Last week we blogged about how we developed a more detailed understanding of the needs and behaviours of people who drink. In this post, we explain our approach to designing services that will support long term change.
A new way to think about user groups: a personal journey towards long-term change
We know that designing for a vast group of users is hard. It’s even harder when it revolves around something as complex as alcohol and drinking behaviours.
Demographics and official scoring mechanisms are useful when creating user groups but in design, we can leverage people’s individual journey, preferences and attitude towards change.
When thinking about changing, people largely fit in to 3 ‘states of mind’ about their drinking:
- not considering changes
- thinking about changing
- trying to change
People will typically move between these stages throughout their lives, depending on personal and external triggers. For example, they may have tried changing but failed several times and given up (so moved from not considering a change to trying and all the way back).
We created an in-depth journey map to show how people move between the 3 stages, and where Drinkaware has the biggest design opportunities. But we recognised that we needed something more simple to represent these non-linear, complicated journeys people were on.
Inspired by the famous design squiggle we came up with our representation of how a person starts and attempts to change their drinking behaviour.
The Drinkaware team were going in the same direction, recently working towards an awareness-intent-action marketing funnel. The difference with our journey was that it demonstrated the messy reality of people’s relationship as opposed to a neat funnel. We also filled in detail around needs and challenges based on real conversations we had with real people. And we strictly used the language real people used which is one of the most important principles when designing services, content and digital products with real users’ needs in mind.
Understanding the three states of mind
1. Not considering changing
People in this group are not doing anything about their drinking because they are not aware that they’re drinking too much or know it but don’t think it’s a problem. Sometimes people think they drink the same amount as everyone else. They might also feel that they function well, despite heavy drinking. This might be because they’re younger and don’t feel the physical aftermath of heavy drinking, or they’re older but are generally healthy and feeling fit.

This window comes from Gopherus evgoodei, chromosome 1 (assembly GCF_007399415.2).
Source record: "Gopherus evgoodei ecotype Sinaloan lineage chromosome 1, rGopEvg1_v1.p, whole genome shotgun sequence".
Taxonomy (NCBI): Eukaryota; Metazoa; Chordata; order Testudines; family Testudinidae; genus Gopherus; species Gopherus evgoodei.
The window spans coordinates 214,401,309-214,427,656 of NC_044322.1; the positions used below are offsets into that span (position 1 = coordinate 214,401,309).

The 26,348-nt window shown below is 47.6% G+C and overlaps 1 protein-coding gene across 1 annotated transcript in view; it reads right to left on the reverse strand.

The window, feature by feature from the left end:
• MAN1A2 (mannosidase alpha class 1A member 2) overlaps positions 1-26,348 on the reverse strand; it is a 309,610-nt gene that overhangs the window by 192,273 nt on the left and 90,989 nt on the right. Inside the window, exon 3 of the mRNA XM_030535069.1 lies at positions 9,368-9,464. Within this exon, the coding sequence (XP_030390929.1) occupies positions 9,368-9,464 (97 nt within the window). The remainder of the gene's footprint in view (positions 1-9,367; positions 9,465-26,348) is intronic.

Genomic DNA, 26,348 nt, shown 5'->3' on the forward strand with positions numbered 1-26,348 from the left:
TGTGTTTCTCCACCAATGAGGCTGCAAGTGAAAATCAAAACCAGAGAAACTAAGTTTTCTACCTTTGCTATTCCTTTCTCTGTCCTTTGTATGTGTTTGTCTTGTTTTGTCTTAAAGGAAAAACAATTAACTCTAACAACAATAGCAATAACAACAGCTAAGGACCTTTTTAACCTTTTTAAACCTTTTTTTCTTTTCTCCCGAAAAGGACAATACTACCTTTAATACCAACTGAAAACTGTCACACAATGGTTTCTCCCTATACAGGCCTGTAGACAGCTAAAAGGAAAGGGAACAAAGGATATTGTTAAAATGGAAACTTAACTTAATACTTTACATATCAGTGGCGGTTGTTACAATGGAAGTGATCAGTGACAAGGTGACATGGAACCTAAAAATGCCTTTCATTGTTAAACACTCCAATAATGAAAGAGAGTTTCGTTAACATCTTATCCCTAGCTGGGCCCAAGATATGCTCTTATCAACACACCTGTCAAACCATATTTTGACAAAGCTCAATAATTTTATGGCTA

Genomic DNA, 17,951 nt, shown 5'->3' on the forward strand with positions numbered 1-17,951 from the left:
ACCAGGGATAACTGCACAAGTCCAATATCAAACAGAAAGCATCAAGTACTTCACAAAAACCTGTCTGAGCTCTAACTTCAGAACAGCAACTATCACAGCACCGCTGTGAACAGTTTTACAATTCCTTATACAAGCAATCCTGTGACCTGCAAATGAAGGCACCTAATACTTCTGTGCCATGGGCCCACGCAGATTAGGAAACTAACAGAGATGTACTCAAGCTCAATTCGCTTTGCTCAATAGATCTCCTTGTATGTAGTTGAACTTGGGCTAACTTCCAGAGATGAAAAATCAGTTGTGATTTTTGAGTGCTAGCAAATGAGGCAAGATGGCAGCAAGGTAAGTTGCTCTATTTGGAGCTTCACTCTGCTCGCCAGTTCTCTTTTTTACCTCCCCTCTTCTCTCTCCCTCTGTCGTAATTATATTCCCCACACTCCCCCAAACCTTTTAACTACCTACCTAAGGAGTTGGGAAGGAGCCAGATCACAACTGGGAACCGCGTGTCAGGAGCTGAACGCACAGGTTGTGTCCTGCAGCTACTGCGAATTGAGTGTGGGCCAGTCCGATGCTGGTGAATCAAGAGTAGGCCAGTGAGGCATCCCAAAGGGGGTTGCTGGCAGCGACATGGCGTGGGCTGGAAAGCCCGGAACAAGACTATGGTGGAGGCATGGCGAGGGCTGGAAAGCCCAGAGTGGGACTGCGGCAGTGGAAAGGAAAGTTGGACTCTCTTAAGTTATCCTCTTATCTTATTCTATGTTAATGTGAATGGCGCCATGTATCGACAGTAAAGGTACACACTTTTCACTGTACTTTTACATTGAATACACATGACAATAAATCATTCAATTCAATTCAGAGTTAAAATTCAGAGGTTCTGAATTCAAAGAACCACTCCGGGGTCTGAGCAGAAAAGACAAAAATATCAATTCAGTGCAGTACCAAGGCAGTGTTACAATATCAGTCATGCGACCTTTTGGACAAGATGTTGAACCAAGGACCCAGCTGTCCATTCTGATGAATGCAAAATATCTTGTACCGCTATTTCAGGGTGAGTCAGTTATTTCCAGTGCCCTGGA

From a design perspective, people in this group don’t have a clear user need. They’re not actively trying to achieve anything in the context of their drinking.
So Drinkaware can keep focusing on building awareness and helping these users take that next step.
2. Thinking about changing
Generally, during this state people are becoming more aware of their own drinking and questioning their habits. They’re trying to ‘confirm’ that their drinking is really a problem, and in trying to decide what to do, what ‘drinking less’ looks like for them.
This means they’re also noticing other people’s lack of drinking and becoming more informed about their drinking usually by looking up information online. Knowing that they’re drinking too much and being open to change is often not enough to do anything about it. Some people get stuck with good intentions only.
Drinkaware can help people at this stage confirm that they need to change and how to do it in a personalised way.
3. Trying to change
Making positive changes that are sustainable in the long-run is not a linear process. It’s a cycle of disappointments and small victories. Typically people will have to try a few different things to figure out what works for them. Sadly, some people struggle to keep going when they’ve experienced setbacks. And might even revert to their old drinking behaviour, or worse, after several unsuccessful attempts to cut down.
Some people don’t want to quit drinking altogether, they want to be able to enjoy drinking but they struggle to stay in control and stop once they’ve started drinking. For example, they feel like they need to finish the open bottle of wine at home or they just get carried away when out with friends.
When I go out I want to be able to have a few drinks and not come home and want a nightcap. I want to get into the habit of having one or two glasses and then just stop
Drinkaware can support people to choose the right things to try and recover from setbacks. And they can experiment with different interventions to overcome specific challenges like staying in control.
The area of design opportunity
We complemented the new journey and user needs approach with a product review, several rounds of ‘show and tells’ with the Drinkaware team, ideation workshops, and group prioritisation activities. Together we realised that the biggest area for opportunities at the moment is helping people to get past just ‘thinking about changing’ to doing something about it and keep trying regardless of setbacks.
So what’s next?
We gave Drinkware a set of recommendations to help them maintain momentum. Some of these were bigger, long-term principles like mixing academic and quantitative research with more light-touch methods and adopting a user-centric content strategy.
But we also agreed on specific things they can do to benefit their users right away, like fixing certain usability issues and running a couple of sprints to turn design opportunities into something tangible.
We suggested running 2 design sprints to experiment with online and offline ideas. And we’ll be working with Drinkaware to help them do this ‘in-house’.
If you’re interested to find out more about the way we do research, head over to our playbook.
The post Working with Drinkaware to help people cut down drinking (part 2 of 2) appeared first on dxw digital.